Most businesses rely on a wide range of software products to manage their processes. While software can make every facet of your operation easier and more efficient, it can also become a money pit that is out of sight and out of mind. 

Many businesses suffer losses every month and focus first on increasing revenue and cutting expenses, but never look at the thousands spent on software as a service (SaaS) subscriptions that are redundant or completely unused. Add in the stress of granting and revoking access to employees, onboarding, adopting new software services, and keeping your business secure—you need SaaS management.

What is SaaS management?

SaaS management is keeping track of each and every software, cloud, and/or licensing subscription services, including how much you pay, when they expire, who uses them, how they’re used, and where they fit into your business process.

Your SaaS subscriptions are billed monthly or annually (or some software platforms are free). Some subscriptions are a single fee for an organization, while others are paid per user. Different functions apply to specialized positions, and some may provide access to sensitive data and finances that need to be limited and quickly revoked when employees leave. 

Managing your SaaS apps could mean keeping track of a huge number of standalone products, or trying to integrate multiple products, to keep your business running smoothly and efficiently. SaaS management is often split between many stakeholders, such as a sales team using Salesforce, but it’s being managed by the executive team and paid for by finance.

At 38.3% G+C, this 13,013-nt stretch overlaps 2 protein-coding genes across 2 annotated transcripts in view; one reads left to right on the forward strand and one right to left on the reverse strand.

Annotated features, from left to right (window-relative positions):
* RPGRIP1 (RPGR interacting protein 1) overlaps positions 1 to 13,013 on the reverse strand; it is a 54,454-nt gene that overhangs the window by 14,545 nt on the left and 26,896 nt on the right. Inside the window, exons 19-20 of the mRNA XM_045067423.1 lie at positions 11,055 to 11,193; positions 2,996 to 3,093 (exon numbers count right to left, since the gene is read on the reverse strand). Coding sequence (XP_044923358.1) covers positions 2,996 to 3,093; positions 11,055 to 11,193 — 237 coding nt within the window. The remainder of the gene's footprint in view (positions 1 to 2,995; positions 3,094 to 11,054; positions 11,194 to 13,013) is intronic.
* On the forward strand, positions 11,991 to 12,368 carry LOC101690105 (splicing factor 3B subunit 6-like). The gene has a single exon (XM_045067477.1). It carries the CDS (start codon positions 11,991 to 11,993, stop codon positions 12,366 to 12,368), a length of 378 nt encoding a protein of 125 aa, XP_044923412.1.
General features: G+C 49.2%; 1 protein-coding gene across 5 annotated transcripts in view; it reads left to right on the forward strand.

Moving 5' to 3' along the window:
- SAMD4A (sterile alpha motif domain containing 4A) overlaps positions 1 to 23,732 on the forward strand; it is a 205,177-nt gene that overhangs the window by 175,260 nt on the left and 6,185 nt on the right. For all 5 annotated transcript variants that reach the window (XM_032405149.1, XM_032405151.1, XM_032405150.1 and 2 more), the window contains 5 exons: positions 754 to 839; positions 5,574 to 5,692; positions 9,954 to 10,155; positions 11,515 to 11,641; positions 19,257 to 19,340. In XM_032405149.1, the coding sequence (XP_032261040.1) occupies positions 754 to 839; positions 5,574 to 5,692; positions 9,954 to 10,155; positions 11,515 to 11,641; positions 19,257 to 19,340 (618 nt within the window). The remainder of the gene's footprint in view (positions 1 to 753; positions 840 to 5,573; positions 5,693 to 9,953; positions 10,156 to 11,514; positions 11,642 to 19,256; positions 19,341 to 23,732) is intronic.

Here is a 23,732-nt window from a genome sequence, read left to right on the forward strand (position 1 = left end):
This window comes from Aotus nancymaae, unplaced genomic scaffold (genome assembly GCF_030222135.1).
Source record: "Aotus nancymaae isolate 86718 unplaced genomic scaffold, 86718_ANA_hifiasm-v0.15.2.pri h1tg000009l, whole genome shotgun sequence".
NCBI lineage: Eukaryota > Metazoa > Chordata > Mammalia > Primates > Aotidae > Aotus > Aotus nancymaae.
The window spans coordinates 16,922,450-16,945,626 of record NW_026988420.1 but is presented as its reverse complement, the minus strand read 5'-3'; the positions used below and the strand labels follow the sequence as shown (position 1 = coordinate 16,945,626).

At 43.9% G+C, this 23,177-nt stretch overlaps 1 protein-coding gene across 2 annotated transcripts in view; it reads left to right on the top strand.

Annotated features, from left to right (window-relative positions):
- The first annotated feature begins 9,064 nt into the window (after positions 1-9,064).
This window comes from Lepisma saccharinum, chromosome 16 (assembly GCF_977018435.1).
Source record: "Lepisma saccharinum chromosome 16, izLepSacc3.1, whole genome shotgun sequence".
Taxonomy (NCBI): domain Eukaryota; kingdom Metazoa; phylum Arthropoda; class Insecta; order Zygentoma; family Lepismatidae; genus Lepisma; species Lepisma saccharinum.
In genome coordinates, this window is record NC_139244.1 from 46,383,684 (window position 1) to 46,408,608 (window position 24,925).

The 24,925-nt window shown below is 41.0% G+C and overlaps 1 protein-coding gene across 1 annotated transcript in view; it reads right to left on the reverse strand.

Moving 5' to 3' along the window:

All this to say—it’s complicated. And SaaS subscription management is critical for utilizing software that fits the needs of your business without overpaying or compromising on efficiency or security.

Components of SaaS management

Software app subscriptions

How many software subscriptions do you have? Your company needs a master list of all software and cloud subscriptions. It’s easy to track company-wide services, such as Zoom or Slack, but different departments and even individual roles may have their own SaaS business subscriptions. A master list is necessary, because roles change and employees may come and go, all while a service is charging you monthly because no one knows to cancel. 

Licenses

In addition to a master list, some important information you’ll need is the licensing agreement. Do you need an individual license for each user or is pricing based on a tier of active users? When do your licenses expire? Do they auto-renew? You may also need to consider different versions of the product, such as free, premium, and add-on features. 

Vendors

SaaS vendors are nearly unlimited. You may find that consolidating your services with a vendor that offers multiple features can decrease cost and confusion. Alternately, you may find that a few different free services could replace a single costly subscription. Stay up-to-date on your vendors and new providers. 

Compliance

What legal contracts are you signing before using the product? How is your data used and protected? What happens in the event of a breach? Software might be important to your business functioning, but some services also interact with your client data. You need to understand how your SaaS vendors are managing security and privacy compliance. 

Administration

Who is in charge of software subscriptions? Who has access to the master list and related data? From which budgets are subscriptions being paid? It is in the best interests of your business to have one person designated to manage subscriptions, but for access to be available for others as needs change. 

Role access